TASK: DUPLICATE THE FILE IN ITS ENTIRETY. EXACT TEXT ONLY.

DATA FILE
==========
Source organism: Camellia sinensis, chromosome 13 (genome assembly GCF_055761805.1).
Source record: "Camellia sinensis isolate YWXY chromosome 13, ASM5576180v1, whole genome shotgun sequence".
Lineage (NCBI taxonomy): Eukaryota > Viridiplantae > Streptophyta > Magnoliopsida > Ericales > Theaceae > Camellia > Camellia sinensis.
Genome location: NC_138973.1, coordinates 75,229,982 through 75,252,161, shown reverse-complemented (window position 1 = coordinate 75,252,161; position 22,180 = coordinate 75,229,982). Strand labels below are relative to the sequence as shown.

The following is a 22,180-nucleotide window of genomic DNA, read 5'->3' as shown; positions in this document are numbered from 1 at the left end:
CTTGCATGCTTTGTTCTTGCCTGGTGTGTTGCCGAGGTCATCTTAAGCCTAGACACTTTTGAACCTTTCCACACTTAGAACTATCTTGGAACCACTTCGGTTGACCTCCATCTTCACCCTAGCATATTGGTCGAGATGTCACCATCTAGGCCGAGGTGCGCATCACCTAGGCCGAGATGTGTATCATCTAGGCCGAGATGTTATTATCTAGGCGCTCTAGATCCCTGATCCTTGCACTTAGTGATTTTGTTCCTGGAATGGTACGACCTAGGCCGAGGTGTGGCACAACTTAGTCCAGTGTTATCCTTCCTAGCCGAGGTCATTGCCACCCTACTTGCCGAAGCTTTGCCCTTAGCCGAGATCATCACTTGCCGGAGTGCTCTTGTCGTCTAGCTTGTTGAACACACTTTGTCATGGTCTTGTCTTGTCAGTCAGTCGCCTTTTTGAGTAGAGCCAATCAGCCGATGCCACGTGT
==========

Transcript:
Source organism: Camellia sinensis, chromosome 13 (genome assembly GCF_055761805.1).
Source record: "Camellia sinensis isolate YWXY chromosome 13, ASM5576180v1, whole genome shotgun sequence".
Lineage (NCBI taxonomy): Eukaryota > Viridiplantae > Streptophyta > Magnoliopsida > Ericales > Theaceae > Camellia > Camellia sinensis.
Genome location: NC_138973.1, coordinates 75,229,982 through 75,252,161, shown reverse-complemented (window position 1 = coordinate 75,252,161; position 22,180 = coordinate 75,229,982). Strand labels below are relative to the sequence as shown.

The following is a 22,180-nucleotide window of genomic DNA, read 5'->3' as shown; positions in this document are numbered from 1 at the left end:
CTTGCATGCTTTGTTCTTGCCTGGTGTGTTGCCGAGGTCATCTTAAGCCTAGACACTTTTGAACCTTTCCACACTTAGAACTATCTTGGAACCACTTCGGTTGACCTCCATCTTCACCCTAGCATATTGGTCGAGATGTCACCATCTAGGCCGAGGTGCGCATCACCTAGGCCGAGATGTGTATCATCTAGGCCGAGATGTTATTATCTAGGCGCTCTAGATCCCTGATCCTTGCACTTAGTGATTTTGTTCCTGGAATGGTACGACCTAGGCCGAGGTGTGGCACAACTTAGTCCAGTGTTATCCTTCCTAGCCGAGGTCATTGCCACCCTACTTGCCGAAGCTTTGCCCTTAGCCGAGATCATCACTTGCCGGAGTGCTCTTGTCGTCTAGCTTGTTGAACACACTTTGTCATGGTCTTGTCTTGTCAGTCAGTCGCCTTTTTGAGTAGAGCCAATCAGCCGATGCCACGTGT